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Impact of palbociclib combinations on treatment of advanced estrogen receptor-positive/human epidermal growth factor 2-negative breast cancer

Authors Boér K

Received 24 May 2016

Accepted for publication 18 August 2016

Published 11 October 2016 Volume 2016:9 Pages 6119—6125


Checked for plagiarism Yes

Review by Single-blind

Peer reviewers approved by Dr Akshita Wason

Peer reviewer comments 2

Editor who approved publication: Dr William Cho

Video abstract presented by Katalin Boér.

Views: 935

Katalin Boér

Department of Medical Oncology, Szent Margit Hospital, Budapest, Hungary

Abstract: Breast cancer is a heterogeneous disease with multiple subgroups based on clinical and molecular characteristics. For the largest subgroup of breast cancers, hormone receptor-positive/human epidermal growth factor 2 (HER2)-negative tumors, hormone treatment is the mainstay of therapy and is likely to result in significant improvement in disease outcomes. However, some of these cancers demonstrate de novo or acquired resistance to endocrine therapy. Despite intensive research to develop new strategies to enhance the efficacy of currently available treatment options for hormone receptor-positive breast cancer, progress has been slow, and there were few advances for a period of 10 years. In 2012, a new molecularly targeted therapeutic strategy, inhibition of mammalian target of rapamycin with everolimus, was introduced into clinical practice. Everolimus, in combination with a steroidal aromatase inhibitor, exemestane, resulted in an increase in progression-free survival, but not overall survival in patients with estrogen receptor (ER)+ve advanced disease who had progressed on hormone therapy. In 2015, the first cyclin-dependent kinases 4/6 (CDK4/6) inhibitor, palbociclib, received accelerated US Food and Drug Administration approval for use in combination with letrozole for the treatment of postmenopausal ER+ve/HER2-ve advanced breast cancer as initial, endocrine-based therapy. The addition of palbociclib to endocrine therapy resulted in longer progression-free survival than letrozole alone. One year later, palbociclib received a new indication, use in combination with fulvestrant, in both premenopausal and postmenopausal females with advanced breast cancer of the same subtype with disease progression following endocrine therapy. Adding palbociclib to fulvestrant resulted in a significantly increased median progression-free survival compared to fulvestrant monotherapy. These new combination regimens of palbociclib with endocrine agents represent an important addition to the therapeutic armamentarium in ER+ve/HER2-ve advanced and metastatic breast cancer.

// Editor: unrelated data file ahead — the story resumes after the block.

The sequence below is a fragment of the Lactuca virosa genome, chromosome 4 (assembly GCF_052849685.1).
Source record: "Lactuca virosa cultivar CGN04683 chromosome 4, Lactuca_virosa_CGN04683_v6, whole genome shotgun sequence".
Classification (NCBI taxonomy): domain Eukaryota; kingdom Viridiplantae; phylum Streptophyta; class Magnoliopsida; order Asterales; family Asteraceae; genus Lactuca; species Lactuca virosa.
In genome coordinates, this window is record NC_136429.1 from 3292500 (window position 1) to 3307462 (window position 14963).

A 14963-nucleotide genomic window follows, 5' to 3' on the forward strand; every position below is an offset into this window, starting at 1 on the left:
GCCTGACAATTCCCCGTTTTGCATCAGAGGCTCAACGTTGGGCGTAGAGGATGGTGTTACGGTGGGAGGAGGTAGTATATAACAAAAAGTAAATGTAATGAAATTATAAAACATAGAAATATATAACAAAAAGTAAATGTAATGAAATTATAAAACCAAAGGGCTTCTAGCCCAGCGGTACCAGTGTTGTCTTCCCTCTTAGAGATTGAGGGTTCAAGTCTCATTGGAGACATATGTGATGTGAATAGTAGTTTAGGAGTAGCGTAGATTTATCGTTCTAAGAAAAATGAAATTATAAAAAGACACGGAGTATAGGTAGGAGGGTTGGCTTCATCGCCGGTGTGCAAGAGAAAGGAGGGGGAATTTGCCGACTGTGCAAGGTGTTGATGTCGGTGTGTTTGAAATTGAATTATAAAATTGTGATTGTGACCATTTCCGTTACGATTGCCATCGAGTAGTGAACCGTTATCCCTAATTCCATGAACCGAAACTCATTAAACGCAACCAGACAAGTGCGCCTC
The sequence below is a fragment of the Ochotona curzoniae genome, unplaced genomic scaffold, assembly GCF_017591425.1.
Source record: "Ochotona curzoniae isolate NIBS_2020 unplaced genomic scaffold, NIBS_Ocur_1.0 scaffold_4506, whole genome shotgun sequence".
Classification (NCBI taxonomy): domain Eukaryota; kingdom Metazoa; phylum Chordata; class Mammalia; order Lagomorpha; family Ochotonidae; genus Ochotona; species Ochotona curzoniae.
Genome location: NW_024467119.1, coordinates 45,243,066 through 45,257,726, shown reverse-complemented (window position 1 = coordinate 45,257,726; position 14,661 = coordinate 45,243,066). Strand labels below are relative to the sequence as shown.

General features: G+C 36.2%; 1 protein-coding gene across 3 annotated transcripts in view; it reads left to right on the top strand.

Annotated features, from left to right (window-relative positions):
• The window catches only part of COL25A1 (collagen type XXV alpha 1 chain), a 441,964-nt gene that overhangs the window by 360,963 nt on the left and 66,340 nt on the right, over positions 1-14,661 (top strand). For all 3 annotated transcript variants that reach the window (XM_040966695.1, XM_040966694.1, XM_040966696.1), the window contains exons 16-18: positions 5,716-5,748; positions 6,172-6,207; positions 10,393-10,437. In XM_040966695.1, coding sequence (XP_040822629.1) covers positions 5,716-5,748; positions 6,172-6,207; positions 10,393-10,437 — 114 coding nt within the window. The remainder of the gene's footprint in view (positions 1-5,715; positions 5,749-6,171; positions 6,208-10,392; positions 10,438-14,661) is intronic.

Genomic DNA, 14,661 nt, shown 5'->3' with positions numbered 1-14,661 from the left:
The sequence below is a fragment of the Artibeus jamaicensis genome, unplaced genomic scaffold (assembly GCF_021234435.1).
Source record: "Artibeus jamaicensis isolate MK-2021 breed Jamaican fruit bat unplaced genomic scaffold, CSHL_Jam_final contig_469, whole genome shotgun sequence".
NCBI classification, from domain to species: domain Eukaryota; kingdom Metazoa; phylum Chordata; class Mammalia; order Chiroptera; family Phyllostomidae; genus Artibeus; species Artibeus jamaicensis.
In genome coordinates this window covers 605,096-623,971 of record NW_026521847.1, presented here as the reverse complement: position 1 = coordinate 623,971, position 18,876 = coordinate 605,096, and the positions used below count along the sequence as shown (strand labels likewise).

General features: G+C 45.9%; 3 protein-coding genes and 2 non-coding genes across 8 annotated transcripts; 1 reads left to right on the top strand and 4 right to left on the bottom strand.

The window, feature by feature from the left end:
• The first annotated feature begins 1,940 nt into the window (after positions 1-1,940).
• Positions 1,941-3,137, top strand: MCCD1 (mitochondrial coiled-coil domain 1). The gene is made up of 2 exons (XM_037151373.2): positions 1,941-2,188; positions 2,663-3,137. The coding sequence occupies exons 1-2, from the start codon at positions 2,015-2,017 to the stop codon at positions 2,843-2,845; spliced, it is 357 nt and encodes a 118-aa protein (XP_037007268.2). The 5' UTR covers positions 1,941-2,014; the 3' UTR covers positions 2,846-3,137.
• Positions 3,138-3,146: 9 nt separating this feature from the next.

Keywords: breast cancer, endocrine treatment, CDK4/6 inhibitor, palbociclib

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